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CCSD officials question viability of union-run Teachers Health Trust

As negotiations continue over health care contributions for the Clark County School District’s roughly 18,000 teachers, the School Board is raising concerns about the financial health and stability of the union-managed Teachers Health Trust.

Teachers have protested the board’s proposal to switch to UnitedHealthcare, which would eliminate the health trust as the teachers’ insurance provider, and decrease its contributions to employees’ health-care coverage.

Some district officials are pushing back, saying teachers are being misled by the union. They cite concerns from teachers over higher out-of-pocket costs, unpaid claims and some doctors’ refusal to accept the trust’s insurance as evidence that the trust is failing.

“We’re seeing that it’s got a leak, and it’s slowly sinking,” Board President Deanna Wright said. “And they’re not willing to do anything to fix it.”

Meanwhile, the trust’s two top leaders, CEO Gary Earl and Chief Operating Officer Felipe Danglapin, recently left their jobs, adding to questions about the trust’s status.

The trust’s interim chief operating officer, Kim Phillips, did not respond to emailed questions. John Vellardita, executive director of the teachers union, the Clark County Education Association, also did not reply to multiple requests for comment.

Declining assets

The trust ran a deficit in five of the 10 months ending in April and suffered a $9.7 million loss in net assets over the period, a financial report shows.

That suggests it needs to change its model to survive in the long term, said Sharie Lewis, a member of the Association of School Business Officials International and former accounting and payroll director for the Portland (Oregon) Public Schools.

“Their balance sheet … won’t sustain that over a period of time,” she said.

On the other hand, she said, the $81 million in assets on hand at the end of June 2016 could enable it to ride out the losses until it gets back on its feet.

The trust was on the brink of collapse about two years ago, when it received a one-time boost of roughly $10 million from the district for 2016, which included a boost in monthly contributions from $538.87 to $583.87 per employee.

Under Earl’s leadership, the trust adopted a more fiscally conservative strategy that included higher out-of-pocket expenses or copayments for teachers. Earl said in January that the shift ended a five-year deficit and enabled the trust to begin rebuilding its financial assets.

Evidence of that has yet to appear in the trust’s financial reports, but Lewis said that strategic changes can take time to improve the bottom line for an agency of that size — possibly as long as three years.

Still, questions about a possible turnaround deepened with the departure of the trust’s leaders.

Earl, who assumed his post at the trust in March 2016, declined to comment on his departure, but he announced on Facebook in May that he had “successfully completed” his mission as the trust’s CEO. Danglapin also declined to comment.

Wright, however, said the trust is worse off than it was before last year’s financial boost. Of particular concern, she said, is the high number of unpaid claims.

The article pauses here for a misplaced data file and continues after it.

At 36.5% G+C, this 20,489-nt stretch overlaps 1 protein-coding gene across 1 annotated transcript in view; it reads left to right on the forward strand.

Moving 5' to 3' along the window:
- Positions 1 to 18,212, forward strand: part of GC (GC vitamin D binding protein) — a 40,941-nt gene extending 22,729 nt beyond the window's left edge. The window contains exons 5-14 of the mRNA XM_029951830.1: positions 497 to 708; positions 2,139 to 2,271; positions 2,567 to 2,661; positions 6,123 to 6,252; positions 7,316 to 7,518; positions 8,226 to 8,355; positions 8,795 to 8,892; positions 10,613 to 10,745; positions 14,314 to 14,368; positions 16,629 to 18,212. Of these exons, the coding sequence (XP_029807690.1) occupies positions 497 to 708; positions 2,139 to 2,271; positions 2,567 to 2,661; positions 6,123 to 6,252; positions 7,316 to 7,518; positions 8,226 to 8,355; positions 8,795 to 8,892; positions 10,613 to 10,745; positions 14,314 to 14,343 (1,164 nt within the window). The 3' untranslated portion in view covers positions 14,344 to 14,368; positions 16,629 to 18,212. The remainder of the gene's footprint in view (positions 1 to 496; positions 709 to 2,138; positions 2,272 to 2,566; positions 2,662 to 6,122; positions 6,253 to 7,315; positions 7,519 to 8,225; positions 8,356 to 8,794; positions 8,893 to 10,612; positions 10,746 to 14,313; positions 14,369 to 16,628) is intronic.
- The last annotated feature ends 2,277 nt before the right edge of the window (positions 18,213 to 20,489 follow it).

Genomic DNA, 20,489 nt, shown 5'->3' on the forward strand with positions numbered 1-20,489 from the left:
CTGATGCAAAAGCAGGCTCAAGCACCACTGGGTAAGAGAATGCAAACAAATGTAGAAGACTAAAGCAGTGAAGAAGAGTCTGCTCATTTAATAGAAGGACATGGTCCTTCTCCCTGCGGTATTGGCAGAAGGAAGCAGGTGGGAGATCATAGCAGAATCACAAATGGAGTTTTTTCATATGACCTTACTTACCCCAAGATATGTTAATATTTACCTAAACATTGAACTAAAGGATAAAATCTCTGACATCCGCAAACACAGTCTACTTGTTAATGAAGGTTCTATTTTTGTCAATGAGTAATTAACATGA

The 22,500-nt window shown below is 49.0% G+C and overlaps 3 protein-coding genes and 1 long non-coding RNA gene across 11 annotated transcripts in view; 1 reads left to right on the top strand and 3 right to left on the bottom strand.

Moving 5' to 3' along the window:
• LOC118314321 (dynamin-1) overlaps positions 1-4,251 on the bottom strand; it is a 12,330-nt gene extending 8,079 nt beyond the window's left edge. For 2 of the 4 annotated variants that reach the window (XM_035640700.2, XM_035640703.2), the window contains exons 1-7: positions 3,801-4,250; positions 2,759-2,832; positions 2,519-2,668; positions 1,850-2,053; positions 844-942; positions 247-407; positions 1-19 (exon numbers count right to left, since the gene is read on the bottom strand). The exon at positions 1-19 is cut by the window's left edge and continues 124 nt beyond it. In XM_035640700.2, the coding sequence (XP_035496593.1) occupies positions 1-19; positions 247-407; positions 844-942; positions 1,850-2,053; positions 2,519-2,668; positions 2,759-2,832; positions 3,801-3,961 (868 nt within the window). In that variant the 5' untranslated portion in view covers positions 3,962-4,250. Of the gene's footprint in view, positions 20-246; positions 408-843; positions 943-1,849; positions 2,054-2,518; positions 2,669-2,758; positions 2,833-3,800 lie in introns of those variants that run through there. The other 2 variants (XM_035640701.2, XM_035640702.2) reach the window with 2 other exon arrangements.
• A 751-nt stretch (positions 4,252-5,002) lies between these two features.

The trust paid 100,000 fewer claims in 2016 than in 2015, Edward Goldman, the school district’s chief negotiator, wrote in a letter to the union in May. Based on the number of current outstanding claims, the district does not believe the trust will be sustainable in the near future, Goldman wrote.

Some teachers, however, argue that the trust’s financial problems stem from the district’s refusal to provide enough in health care contributions for years. They note that the district’s proposed monthly $538 contribution for teachers is lower than the amounts other bargaining groups received — $576 for support staff and $693 for administrators — in the 2017-2018 budget.

District officials counter that other bargaining groups receive higher contributions because they are willing to deduct that from their salaries during contract negotiations, a contention supported by Stephen Augspurger, the administrators union’s executive director.

“The teachers have not been willing to do that,” Wright said. “We have asked, we have suggested, we have even gotten to the point where we have said, ‘We want you to increase this,’ and they’ve told us, ‘You can’t tell us where we’re going to put our dollars. That’s our business.’”

Concerns over trust’s future

The School Board’s proposal to switch to UnitedHealthcare would essentially eliminate the trust, providing teachers with insurance and a network of doctors. The trust currently contracts with WellHealth to manage its medical provider network.

Although many teachers lament the higher costs and unpaid claims, some say the trust needs time to regain a firm financial footing. They see the board’s proposal as an attempt to get rid of the trust.

“I was here in the early days before the trust, when we switched providers yearly and experienced a multitude of problems trying to get our claims processed,” Tom Wellman, a retired district employee, told the School Board last month. “Those were not good times. Trying to starve the trust into submission is not the way to solve your employee shortage.”

Teachers and the union have also argued that support staff members saw a change for the worse when they switched to UnitedHealthcare.

In a statement, UnitedHealthcare said it would be willing to collaborate and apply decades of experience if asked to help solve the district’s health benefits challenges.

Contact Amelia Pak-Harvey at apak-harvey@reviewjournal.com or 702-383-4630. Follow @AmeliaPakHarvey on Twitter.

 

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